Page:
My Teaching Philosophy

My goal as an instructor is help build connections for students: connections that bridge them to the material, me, and their fellow students, and connections that bridge their past experiences with their present realities and hypothetical futures. To build these connections, I rely on three main teaching strategies: 1) Collaborative learning, where I engage students with the material and their classmates to enhance their understanding and build sense of community, 2) Critical thinking exercises, to challenge students to see beyond definitions and descriptions and apply the psychological science concepts to “real-world” issues, and 3) Personal reflection and application, to encourage students to think about concepts in relation to their own past experiences and future goals. By using these teaching methods, I endeavor to make the course material more meaningful, which will increase the likelihood that the learning that takes place is not memorized and quickly forgotten but rather integrated into the students’ perspectives, reasoning, and life choices.

Collaborative Learning

In developing my classroom pedagogy, I referenced a wide body of works by Vygotsky, who made significant contributions to the field of cognitive development. According to Vygotsky (1978), knowledge is constructed within social contexts; learning cannot be separated from the environment within which it occurs; and collaboration within social environments is essential to learning. To foster collaborative learning in my face-to-face classrooms, I have the students participate in a variety of in-class group activities, which depends, in part, on the level of the course. My commitment to collaborative learning is also evident in my online courses (child and lifespan development). In these courses, students earn participation points by contributing to discussion boards throughout the semester.

Critical Thinking

Psychology is a science, and I aim to emphasize the bases of psychological science in all of the courses I teach. Some of the opinions that students bring to classes are based on non-empirical sources, such as reports from the media and personal experiences. For example, a student might have the opinion that medication is “bad” for people to take because he or she saw a media headline linking medication consumption with shorter life expectancies and feels (from personal experience) that medication never really helps. I feel that one of my most important tasks as an educator in the field of psychology is to help students think critically about these media headlines and also understand that personal experiences do not necessarily reflect societal norms. To do this, I engage the students in exercises of critical thinking.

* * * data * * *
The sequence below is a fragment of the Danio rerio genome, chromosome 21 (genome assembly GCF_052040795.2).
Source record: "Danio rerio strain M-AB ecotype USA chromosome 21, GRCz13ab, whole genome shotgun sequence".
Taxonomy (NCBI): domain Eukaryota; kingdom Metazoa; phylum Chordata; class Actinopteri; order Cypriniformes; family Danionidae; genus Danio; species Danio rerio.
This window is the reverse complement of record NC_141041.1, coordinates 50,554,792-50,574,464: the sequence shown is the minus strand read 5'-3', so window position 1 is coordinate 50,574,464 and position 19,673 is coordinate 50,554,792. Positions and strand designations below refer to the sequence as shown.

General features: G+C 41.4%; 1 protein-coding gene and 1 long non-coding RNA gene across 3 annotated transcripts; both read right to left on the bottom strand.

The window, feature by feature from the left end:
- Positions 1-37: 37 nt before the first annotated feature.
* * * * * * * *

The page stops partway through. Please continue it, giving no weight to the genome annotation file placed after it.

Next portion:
Personal Reflection and Application

Although I emphasize that personal experiences vary, I also encourage students to think about the concepts we cover in class in relation to their own lives. These may seem like discordant goals; on one hand, I’m encouraging students to think critically and beyond their own personal experiences, and on the other, I’m having them consider the concepts within the realm of their own past and future experiences. However, I feel that these goals are complementary, as they both encourage students to examine their own personal experiences, perceptions, and biases and evaluate them against societal norms. And by helping the student connect with the topic on a personal level, I hope to make the information more meaningful, which may aid in retention of concepts.